Nothing To See Here: Chapbook Review
To all disillusioned city-dwellers dreaming about abandoning their metropolitan hustle for a wound-down existence out in the desert, to all of you who are so over L.A., read Jail Weddings’ front man Gabriel Hart’s new chapbook Nothing To See Here before pulling the trigger on your move.
Part one of his “High Desert Anti-Tourism Propaganda” campaign, Nothing To See Here follows Hart’s idealistic Cinema of Life, in which he describes his creeping sense that L.A. would probably kill him if he and his girlfriend didn’t relocate for the hopeful “great-equalizer” of the High Desert, which for them becomes the unincorporated township of Morongo Valley, CA.
This piece continues a year or so later with two fictionalized Morongo Valley transplants named Conner and Luna. The twilight happiness at the end of Cinema of Life was fleeting; it wasn’t a romantic walk into the sunset followed by an Iris Out for this couple. The craziness of L.A. is gone, but Conner and Luna have traded it up for a possibly stranger world of fugitive Confederates with wild dogs, rotting deer carcasses, an active pyromaniac named Crazy Randy, and a deathly, far-reaching gas-like smell that no one seems to care about.
In (what they thought was) their dream home, Conner and Luna’s dread builds as they go on marathon fights that last until dawn, slowly coming apart at a time when they had expected to come closer together. The ramblings of the desert crazies all around them start sounding progressively more rational. The urge to buy that gun Luna never wanted becomes a reasonable step, something they probably should have done a long time ago.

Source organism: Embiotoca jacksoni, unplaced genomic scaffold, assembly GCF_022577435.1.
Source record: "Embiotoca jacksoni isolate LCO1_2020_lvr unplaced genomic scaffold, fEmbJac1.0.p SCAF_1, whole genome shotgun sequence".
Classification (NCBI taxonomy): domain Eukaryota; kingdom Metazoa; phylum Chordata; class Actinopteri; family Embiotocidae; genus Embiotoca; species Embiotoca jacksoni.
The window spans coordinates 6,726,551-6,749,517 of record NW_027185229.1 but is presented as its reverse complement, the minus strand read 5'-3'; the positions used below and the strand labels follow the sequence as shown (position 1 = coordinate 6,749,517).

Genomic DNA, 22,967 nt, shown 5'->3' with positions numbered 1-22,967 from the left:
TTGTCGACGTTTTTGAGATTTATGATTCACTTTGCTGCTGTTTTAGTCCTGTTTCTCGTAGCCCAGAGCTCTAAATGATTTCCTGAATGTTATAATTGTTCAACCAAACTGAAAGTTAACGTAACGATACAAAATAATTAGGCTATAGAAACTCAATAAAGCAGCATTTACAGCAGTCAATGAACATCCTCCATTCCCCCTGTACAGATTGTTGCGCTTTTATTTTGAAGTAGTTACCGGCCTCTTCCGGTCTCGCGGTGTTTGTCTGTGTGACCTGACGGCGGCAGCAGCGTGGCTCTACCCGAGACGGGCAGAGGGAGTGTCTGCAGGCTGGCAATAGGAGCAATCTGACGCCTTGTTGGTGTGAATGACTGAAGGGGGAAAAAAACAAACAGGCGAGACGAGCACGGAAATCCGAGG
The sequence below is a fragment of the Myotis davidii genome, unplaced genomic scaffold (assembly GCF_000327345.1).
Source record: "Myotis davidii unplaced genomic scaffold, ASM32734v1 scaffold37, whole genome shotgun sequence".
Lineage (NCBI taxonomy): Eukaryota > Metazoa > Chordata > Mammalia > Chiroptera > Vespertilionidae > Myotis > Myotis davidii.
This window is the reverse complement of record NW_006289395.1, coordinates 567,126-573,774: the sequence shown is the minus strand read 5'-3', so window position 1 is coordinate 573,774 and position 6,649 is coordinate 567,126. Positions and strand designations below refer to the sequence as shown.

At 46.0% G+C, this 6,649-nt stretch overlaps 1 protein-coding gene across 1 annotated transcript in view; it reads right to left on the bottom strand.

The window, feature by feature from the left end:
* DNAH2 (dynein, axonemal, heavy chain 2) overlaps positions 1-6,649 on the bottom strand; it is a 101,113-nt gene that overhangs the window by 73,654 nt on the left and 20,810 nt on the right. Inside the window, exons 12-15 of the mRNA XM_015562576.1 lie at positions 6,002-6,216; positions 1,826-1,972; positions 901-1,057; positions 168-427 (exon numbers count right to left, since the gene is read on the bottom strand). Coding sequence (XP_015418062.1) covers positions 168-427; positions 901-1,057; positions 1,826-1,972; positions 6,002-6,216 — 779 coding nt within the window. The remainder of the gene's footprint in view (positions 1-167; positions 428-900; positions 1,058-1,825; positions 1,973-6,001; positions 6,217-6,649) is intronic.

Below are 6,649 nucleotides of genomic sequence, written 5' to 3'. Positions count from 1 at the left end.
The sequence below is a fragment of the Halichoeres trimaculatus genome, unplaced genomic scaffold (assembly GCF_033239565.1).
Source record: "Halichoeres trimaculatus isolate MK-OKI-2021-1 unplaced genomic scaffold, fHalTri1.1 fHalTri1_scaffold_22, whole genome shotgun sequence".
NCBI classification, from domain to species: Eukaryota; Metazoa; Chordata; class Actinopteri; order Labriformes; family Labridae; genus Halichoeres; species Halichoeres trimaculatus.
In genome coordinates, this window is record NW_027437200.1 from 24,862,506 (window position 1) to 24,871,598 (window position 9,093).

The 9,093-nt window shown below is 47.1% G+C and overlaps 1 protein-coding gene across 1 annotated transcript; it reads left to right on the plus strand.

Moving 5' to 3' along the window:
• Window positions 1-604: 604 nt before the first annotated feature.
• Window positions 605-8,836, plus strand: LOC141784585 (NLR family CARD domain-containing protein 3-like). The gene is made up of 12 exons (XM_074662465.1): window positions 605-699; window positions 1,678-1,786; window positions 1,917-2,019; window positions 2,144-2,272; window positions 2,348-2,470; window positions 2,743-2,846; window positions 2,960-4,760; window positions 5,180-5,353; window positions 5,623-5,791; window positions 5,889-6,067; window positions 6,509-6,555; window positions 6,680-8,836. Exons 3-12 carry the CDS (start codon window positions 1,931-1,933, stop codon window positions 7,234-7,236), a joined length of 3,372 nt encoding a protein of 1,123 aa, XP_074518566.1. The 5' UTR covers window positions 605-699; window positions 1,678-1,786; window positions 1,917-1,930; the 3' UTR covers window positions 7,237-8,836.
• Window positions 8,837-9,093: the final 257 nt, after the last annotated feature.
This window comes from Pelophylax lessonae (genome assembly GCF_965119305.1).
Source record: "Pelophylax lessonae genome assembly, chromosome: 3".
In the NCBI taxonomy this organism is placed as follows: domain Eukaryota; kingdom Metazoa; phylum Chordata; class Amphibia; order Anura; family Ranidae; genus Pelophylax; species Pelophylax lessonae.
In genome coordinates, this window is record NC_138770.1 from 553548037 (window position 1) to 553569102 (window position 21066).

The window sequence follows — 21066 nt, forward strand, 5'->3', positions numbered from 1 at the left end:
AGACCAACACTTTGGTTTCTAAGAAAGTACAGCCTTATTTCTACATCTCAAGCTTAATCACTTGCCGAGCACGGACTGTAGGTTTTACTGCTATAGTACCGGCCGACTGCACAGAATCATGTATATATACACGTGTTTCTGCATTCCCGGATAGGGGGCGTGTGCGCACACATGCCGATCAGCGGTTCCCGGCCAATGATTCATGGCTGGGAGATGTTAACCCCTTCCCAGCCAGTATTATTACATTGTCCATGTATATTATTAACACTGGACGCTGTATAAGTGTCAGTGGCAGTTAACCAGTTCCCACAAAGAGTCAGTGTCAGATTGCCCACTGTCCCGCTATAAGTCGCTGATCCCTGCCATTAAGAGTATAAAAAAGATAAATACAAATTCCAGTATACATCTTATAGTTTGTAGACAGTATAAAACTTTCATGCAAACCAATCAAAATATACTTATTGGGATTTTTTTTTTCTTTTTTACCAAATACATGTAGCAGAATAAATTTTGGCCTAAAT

A noirishly bleak and simultaneously sweet passage about that strange gas/rotten egg smell (actually coming from the mass death of fish in the Salton Sea) will remind you of Raymond Chandler or Ross McDonald at their best, if either had moved the locale of their prose out of L.A. and to the desert:
“I didn’t hear back from her. My mood plummets, knowing her silence equates to a barricading depression that she is doing her best not to ruin our day with. I look to the South at the Salton Sea’s miasmic marine layer, as it continues over La Quinta and down the 10 all the way into the mountains where she silently cries, and in my vain attempt to put a positive spin on everything, I see this vast umbilical vapor of decay as the one single thing connecting Luna and I to each other during this season.”
Hart, already an accomplished songwriter, has honed his prose since his previous chapbook. It’s cleaner and wiser. For all its punch-in-the-gut darkness, many of his anecdotes are hilarious. If you plan to leave the insane city for the desert like Conner and Luna, maybe your exodus will work out just like you thought it would, maybe you’ll achieve that dreamy ending, just like in a movie — what Conner and Luna find is continued insanity without the metropolitan distraction. Nothing To See Here, which was published by Space Cowboy Books in Joshua Tree, is a dire and heartfelt reminder that our lives rarely work out the way we plan.